What is the number one concern parents come to you with when it comes to their parenting journey?
I see a lot of parents who are concerned about a particular aspect of their child’s behavior (maybe it’s anxiety, behavioral outbursts, sibling stress) and the work often starts with helping the parents to assess how developmentally appropriate some of their behavioral expectations are for their kids. I find that I do a lot of normalizing for parents–which I think actually underlies the real commonality in the work I do with parents: helping them feel more confident in their ability to accurately read the needs of their child in the moment, and have tools and language for guiding their child towards expressing that need in more regulated and behaviorally productive ways. That’s one of the reasons why I prefer working with parents or families rather than just the child. The child and their behaviors are part of a system–you have to look at the whole system.
What’s your favorite part of owning your own business?
I love that I get to work with families on a schedule and platform that works for them, rather than having to follow “the rules.” I can do home visits when a child is ambivalent about engaging in therapy on their own, I can meet with new parents virtually when they aren’t ready to find childcare just so they can trek to a therapy appointment, I can work with parents on the timetable that works for them because parents need to be creative and flexible with how they use their time! Obviously now, especially, during a pandemic, I am grateful that my work can transition to virtual support and I am still able to give my clients the same level of support and care that I always have.
Are there any parenting books or podcasts you recommend?
I love everything written by Daniel Siegel. I often recommend parents read The Whole-Brain Child when we start working together. It does such a beautiful job of explaining how a child’s brain works and how understanding the brain gives parents key insights into their behaviors and emotions, and what to do with that information. My work is also heavily influenced by the parenting philosophy of RIE (Resources for Infant Educarers) and I often recommend Janet Lansbury’s podcast Unruffled or her books Elevating Childcare and No Bad Kids: Toddler Discipline Without Shame to parents. If you want to really go to the source though, Magda Gerber is the creator of RIE and her book Your Self Confident Baby is incredible.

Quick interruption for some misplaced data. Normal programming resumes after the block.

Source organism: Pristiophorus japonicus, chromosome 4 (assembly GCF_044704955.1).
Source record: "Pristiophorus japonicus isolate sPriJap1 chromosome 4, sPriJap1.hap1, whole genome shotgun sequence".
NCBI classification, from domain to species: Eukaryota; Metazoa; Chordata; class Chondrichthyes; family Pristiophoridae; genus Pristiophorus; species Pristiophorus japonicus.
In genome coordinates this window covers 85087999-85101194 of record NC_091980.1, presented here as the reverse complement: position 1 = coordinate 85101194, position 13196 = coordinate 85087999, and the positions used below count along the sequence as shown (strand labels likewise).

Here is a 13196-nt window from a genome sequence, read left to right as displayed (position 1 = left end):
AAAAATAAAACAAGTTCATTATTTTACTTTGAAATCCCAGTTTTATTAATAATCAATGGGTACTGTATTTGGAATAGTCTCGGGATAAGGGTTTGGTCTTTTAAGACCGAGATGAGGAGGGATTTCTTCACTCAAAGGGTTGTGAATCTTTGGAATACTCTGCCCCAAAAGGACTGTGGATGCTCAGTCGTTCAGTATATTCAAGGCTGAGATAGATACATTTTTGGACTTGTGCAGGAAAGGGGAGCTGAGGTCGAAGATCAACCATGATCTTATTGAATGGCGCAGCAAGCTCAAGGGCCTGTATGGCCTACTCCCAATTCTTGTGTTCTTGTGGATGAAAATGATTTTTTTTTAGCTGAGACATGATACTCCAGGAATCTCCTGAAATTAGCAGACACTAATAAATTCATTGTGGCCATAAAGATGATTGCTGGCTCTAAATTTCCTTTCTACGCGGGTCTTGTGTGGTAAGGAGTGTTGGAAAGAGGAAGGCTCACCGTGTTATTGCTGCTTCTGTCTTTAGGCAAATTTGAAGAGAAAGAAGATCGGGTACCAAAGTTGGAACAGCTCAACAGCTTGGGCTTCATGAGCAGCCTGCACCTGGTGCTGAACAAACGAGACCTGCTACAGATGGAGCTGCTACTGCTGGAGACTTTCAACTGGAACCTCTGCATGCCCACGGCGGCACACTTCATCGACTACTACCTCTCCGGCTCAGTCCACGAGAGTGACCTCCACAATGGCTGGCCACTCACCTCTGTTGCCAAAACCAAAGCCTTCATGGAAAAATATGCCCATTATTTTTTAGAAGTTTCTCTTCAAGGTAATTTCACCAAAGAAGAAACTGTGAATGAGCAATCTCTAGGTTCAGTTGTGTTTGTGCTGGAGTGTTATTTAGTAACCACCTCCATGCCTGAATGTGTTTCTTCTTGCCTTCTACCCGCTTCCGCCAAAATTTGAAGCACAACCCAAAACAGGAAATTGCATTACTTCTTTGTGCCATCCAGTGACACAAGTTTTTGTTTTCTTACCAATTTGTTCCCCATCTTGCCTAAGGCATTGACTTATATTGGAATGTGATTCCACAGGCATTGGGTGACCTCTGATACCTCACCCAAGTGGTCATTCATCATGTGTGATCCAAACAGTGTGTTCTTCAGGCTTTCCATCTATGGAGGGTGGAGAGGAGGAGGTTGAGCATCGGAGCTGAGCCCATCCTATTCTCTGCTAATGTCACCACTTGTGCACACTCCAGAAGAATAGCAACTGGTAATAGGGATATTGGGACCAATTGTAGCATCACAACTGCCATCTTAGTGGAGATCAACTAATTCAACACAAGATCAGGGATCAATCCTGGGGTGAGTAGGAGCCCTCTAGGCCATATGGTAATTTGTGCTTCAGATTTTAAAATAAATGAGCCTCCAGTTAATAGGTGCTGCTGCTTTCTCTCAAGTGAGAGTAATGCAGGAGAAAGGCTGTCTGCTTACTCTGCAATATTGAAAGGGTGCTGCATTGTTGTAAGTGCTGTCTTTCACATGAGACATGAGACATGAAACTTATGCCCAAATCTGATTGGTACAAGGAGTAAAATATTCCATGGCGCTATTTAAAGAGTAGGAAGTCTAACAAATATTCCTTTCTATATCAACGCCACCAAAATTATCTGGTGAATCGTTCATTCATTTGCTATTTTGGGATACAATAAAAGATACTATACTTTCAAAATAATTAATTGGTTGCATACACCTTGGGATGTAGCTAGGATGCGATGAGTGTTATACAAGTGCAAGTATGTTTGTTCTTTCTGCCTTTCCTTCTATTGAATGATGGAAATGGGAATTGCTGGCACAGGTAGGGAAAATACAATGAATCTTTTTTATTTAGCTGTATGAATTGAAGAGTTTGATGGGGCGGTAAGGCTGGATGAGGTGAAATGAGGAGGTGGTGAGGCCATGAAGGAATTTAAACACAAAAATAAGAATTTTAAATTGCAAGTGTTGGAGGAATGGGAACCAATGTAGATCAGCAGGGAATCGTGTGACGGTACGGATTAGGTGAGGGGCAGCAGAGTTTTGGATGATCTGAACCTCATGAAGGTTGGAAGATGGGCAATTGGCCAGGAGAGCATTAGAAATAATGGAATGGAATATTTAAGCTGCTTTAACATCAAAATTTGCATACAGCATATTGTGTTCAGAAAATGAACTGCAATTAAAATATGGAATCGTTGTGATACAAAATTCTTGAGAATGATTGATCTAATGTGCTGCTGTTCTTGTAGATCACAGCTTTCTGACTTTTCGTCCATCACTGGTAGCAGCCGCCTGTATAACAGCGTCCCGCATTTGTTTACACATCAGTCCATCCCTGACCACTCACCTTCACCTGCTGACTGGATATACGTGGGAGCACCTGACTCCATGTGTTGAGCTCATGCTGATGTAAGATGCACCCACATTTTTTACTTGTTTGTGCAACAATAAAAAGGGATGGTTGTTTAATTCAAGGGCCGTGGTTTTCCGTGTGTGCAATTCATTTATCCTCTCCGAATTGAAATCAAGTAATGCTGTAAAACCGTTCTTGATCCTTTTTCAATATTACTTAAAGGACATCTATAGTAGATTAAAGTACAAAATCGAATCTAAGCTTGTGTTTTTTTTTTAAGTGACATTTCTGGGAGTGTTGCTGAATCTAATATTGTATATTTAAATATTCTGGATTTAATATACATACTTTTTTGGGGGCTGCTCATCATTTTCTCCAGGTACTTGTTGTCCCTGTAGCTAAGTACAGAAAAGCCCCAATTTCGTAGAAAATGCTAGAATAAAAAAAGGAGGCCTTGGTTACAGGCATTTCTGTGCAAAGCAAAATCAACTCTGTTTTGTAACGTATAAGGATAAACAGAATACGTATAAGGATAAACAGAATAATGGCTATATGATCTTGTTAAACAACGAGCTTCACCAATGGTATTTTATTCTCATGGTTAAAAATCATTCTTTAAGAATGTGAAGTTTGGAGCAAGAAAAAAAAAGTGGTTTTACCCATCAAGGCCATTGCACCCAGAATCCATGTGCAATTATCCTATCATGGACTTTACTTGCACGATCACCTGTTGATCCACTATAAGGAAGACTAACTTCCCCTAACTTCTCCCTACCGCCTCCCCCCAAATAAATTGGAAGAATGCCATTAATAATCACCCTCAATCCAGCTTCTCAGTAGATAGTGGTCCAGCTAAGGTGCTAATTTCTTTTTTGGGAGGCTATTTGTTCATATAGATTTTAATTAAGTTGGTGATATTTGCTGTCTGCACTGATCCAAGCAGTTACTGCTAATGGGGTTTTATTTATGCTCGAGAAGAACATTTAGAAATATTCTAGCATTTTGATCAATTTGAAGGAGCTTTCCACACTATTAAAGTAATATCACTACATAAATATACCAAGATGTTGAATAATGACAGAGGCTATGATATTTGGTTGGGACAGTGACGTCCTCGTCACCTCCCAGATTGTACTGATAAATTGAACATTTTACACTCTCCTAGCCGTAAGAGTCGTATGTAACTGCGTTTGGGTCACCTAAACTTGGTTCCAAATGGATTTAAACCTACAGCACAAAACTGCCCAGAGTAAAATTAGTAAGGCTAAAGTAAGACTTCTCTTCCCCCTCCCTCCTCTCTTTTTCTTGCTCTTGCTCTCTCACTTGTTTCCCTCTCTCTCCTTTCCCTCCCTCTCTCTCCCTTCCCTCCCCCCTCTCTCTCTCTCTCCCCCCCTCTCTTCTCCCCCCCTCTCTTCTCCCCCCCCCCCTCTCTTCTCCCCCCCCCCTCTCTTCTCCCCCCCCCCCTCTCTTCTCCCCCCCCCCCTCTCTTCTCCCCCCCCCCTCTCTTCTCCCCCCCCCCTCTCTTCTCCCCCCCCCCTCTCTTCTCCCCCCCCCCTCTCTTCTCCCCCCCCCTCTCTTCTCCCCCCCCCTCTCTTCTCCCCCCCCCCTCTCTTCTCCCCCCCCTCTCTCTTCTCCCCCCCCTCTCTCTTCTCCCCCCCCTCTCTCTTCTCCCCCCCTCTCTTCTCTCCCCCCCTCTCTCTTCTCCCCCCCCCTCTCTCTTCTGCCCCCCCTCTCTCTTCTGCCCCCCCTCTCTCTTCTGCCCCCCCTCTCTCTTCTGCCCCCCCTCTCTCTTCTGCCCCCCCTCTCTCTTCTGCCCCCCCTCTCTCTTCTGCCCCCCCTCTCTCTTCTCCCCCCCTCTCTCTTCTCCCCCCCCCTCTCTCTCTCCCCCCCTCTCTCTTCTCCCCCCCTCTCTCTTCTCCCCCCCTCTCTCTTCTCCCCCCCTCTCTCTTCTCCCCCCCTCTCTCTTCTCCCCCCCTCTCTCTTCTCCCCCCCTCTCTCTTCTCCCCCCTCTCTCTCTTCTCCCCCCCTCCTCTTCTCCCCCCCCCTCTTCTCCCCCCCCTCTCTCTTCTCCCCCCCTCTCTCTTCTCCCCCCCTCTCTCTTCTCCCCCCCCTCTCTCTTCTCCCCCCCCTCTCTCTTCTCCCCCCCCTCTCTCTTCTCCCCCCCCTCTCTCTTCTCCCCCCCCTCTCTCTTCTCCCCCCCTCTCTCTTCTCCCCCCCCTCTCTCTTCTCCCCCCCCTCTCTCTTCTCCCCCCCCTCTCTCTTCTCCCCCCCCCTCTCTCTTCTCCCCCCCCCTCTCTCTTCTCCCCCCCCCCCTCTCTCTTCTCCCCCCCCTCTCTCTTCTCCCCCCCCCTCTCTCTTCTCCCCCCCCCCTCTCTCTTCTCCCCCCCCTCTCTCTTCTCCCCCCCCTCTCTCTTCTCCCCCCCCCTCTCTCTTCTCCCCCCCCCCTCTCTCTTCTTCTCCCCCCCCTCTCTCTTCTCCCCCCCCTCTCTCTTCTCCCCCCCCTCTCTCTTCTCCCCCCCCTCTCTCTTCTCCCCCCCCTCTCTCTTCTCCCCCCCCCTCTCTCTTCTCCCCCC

Has COVID-19 impacted your business?
It has definitely forced me to get creative with how I engage with families, especially when the treatment includes a young child (any parents familiar with distance learning can probably relate to the challenges inherent in engaging children in zoom therapy!) But I’ve actually been impressed with how many of the kids I’ve been working with have adapted to the virtual work quite well.
How do you juggle motherhood, parenting and your professional life? Any tips for keeping it all together?
The best insight I can share is probably that I don’t really juggle it all that well and it’s really okay if you’re a parent who feels like you can’t juggle it very well either–this is especially true in a pandemic, but I think It’s also true in general. I don’t think it is all that realistic to expect ourselves to be able to “have it all” and be a “supermom,” and for some women that pressure can really feel toxic. Juggling is hard, and it comes with sacrifices and sadness at times. I think the most important thing is to be honest with ourselves about what is our biggest priority in the moment, and also give ourselves permission to shift that priority from time to time (or even from day to day).
What’s the best piece of advice you’ve gotten from another mom?
When my second child was born I experienced a lot of guilt–I felt like I wasn’t giving my first what I had been giving him before his sister was born, and I felt like I wasn’t giving my daughter what I had been able to give her older brother when he was born. I felt like I was failing everyone. A close mom friend reminded me that “your first gets your undivided attention, but your second gets your confidence and expertise.” This reframe really helped me to start seeing what I was giving my kids rather than what I wasn’t.